I define conscious as being both aware and personally responsible for that awareness. This consciousness is also based in an intention, an explicit intentionality. In other words, if I am aware of a problem - and I can solve it - then simply being aware of it isn't being conscious. Doing something about it is part of being conscious - of being personally responsible for what I'm aware of and what I intend.

This transcendent perspective on leadership involves a sacred covenant to be of service which is based in a context of wholeness, respect, and the interconnectedness of all things, material and immaterial, spiritual and physical. This context includes qualitative as well as quantitative values. It includes traditional values such as performance excellence, wise use of skills, sound business practices and good management principles. It also includes aesthetics, elegance, grace, stewardship, and harmonic relationship with everything else.

Conscious leaders don't tolerate conditions or processes whereby people feel the need to compromise their values - to "sell their souls" for the task at hand. Conscious leadership includes conscious discernment, a principle which demands performance, integrity, competence and a non-callused form of spiritual toughness. The conscious leader does not sit with his or her head in the clouds, dreaming of utopian schemas and professing New Age idealism. The conscious leader walks in the spiritual and physical domains concurrently, remaining simultaneously grounded and comfortable in both.

Conscious leadership is freely-assumed. It is not awarded, appointed, inherited, or earned as with conventional ideas about leadership. It is not a position, a title, or a personality. It does not originate from outside oneself. It comes from within oneself. It is a highly-personal stance in the universe that one takes, knowing the truth and being in relationship with all that is.

Conscious leaders may ask themselves questions such as: What decisions have I made, or not made, that contribute to the problem that has reached my awareness? How many of my previous choices have resulted in negative events? What can I do about them now that I recognize them? What are my intentions here, really? As Gary Zukav reminds us of in his best-selling book The Seat of the Soul, "those parts you're unaware of will make your choices for you….you cannot choose intentions consciously until you become conscious of each of the different aspects of yourself." So conscious leaders get to know themselves and everything around them. They are responsible for those relationships - ranging from those people who are close to them to the well-being of the entire planet and our species. Being conscious means being fully aware and personally responsible for the impact you have on the world as well as the impact the world has on you.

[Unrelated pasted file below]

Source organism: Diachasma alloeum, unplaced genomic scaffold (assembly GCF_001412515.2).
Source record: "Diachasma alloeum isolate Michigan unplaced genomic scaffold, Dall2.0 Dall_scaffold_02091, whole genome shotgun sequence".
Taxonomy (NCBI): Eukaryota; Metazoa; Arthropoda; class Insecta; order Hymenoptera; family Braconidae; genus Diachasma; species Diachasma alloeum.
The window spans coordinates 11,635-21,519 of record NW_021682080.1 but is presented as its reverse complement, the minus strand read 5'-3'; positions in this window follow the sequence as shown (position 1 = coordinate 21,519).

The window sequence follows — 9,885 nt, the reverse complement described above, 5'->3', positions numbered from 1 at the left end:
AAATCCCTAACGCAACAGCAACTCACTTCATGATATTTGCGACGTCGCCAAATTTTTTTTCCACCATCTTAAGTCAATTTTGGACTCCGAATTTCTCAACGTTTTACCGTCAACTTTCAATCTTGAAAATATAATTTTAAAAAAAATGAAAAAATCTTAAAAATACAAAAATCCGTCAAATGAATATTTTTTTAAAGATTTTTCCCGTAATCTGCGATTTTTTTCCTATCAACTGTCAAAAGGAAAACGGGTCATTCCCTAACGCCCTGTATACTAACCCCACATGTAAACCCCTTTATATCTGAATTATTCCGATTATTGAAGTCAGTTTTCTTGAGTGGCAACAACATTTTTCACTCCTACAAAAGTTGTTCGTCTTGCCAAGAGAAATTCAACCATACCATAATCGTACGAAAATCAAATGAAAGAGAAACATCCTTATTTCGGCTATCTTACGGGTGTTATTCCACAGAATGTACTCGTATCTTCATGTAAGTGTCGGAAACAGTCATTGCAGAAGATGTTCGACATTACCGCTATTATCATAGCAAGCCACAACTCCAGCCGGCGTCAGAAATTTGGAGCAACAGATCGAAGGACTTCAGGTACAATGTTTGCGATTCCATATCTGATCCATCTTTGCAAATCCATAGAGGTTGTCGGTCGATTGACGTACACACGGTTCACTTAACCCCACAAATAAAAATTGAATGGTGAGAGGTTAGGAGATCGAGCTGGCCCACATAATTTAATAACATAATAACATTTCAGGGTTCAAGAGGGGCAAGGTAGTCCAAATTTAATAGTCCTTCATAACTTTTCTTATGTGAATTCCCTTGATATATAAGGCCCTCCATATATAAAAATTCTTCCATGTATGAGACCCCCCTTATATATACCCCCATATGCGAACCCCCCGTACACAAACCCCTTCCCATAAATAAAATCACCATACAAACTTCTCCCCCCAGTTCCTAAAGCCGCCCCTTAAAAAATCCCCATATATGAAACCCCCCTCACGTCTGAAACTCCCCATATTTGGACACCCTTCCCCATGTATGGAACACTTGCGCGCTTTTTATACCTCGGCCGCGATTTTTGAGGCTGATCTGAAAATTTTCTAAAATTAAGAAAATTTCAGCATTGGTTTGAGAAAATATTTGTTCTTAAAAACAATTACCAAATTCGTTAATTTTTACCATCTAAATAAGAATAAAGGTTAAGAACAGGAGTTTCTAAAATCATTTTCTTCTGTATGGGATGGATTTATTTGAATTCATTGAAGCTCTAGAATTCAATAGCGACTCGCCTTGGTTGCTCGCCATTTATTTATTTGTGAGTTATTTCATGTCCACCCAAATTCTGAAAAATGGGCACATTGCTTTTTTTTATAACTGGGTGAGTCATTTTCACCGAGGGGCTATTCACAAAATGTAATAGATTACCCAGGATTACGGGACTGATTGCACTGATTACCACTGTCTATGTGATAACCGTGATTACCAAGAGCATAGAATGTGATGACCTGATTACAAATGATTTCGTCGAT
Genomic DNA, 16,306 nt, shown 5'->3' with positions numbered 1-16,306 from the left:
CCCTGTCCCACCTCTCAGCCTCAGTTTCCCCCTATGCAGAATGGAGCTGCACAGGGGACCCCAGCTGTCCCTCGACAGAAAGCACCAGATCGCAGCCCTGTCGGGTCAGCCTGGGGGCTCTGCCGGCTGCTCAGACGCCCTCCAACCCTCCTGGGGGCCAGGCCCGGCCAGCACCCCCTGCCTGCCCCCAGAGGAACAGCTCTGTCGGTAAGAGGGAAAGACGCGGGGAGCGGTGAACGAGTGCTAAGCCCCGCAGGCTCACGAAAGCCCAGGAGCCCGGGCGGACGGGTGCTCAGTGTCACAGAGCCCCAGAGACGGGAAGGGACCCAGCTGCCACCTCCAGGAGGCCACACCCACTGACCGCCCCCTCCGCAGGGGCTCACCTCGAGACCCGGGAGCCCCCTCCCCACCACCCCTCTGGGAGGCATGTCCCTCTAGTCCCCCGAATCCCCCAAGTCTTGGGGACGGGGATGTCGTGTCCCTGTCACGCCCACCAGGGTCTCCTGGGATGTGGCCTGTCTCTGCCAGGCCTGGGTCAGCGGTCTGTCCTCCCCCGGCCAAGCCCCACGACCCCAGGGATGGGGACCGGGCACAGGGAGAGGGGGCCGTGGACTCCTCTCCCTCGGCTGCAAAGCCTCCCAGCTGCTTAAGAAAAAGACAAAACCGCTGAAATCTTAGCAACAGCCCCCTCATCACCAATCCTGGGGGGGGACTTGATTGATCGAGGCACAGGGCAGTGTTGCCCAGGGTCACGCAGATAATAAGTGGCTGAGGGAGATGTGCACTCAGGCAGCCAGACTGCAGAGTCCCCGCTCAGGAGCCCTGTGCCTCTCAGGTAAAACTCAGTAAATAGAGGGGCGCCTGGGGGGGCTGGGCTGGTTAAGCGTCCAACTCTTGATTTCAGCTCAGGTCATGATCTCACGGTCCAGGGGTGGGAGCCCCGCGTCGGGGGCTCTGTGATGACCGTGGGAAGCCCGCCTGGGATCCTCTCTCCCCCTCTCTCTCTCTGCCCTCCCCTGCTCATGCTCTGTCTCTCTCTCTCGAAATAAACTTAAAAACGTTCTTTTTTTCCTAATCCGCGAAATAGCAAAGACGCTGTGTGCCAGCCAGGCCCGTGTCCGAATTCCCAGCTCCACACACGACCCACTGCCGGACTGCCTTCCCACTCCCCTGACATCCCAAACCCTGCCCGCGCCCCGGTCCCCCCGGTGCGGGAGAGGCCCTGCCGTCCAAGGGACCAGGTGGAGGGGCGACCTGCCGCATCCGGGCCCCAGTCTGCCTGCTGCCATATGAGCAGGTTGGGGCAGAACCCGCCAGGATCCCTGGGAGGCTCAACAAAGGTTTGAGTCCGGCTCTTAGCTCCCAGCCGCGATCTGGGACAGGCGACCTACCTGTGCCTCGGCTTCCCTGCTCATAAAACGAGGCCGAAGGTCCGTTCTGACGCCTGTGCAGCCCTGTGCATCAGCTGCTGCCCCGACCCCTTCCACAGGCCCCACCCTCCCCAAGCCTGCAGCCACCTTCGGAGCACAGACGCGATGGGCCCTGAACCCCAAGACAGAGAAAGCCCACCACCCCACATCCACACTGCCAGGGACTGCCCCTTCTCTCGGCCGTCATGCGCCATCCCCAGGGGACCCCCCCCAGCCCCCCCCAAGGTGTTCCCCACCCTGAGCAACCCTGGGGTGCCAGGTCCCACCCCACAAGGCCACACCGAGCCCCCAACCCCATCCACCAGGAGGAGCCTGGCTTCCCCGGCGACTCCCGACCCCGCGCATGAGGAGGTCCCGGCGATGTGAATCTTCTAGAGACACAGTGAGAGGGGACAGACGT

Everything we do - every decision we make, every action we take, every judgment we have made - reflects our consciousness. Every experience we have is a reflection of our consciousness. And while we each have our own consciousness - free to have our own karmic wrestling match with the reality we created but forgot we did - we are also connected to one another in one consciousness. Paradoxical you might say? You bet! And living with paradoxes is another aspect of this new era we are growing into. Consciousness in how we proceed from here on is of paramount importance in creating the better future - the one we all hope will be there awaiting our children's children.

Embracing a wider and broader awareness, intention and responsibility, the conscious leader operates in sync with universal forces that includes the energy field of relationship with the Divine - what German philosopher Martin Buber called "the between." Grounded in this sacred relationship, he or she becomes a partner in a new "co-evolution" for humankind.
This Article is authored / contributed by ▸ John R. who travels from San Francisco, United States. John is available for Professional Speaking Work both Virtually and In-Person. ▸ Enquire Now.

What's your opinion?

Get Fees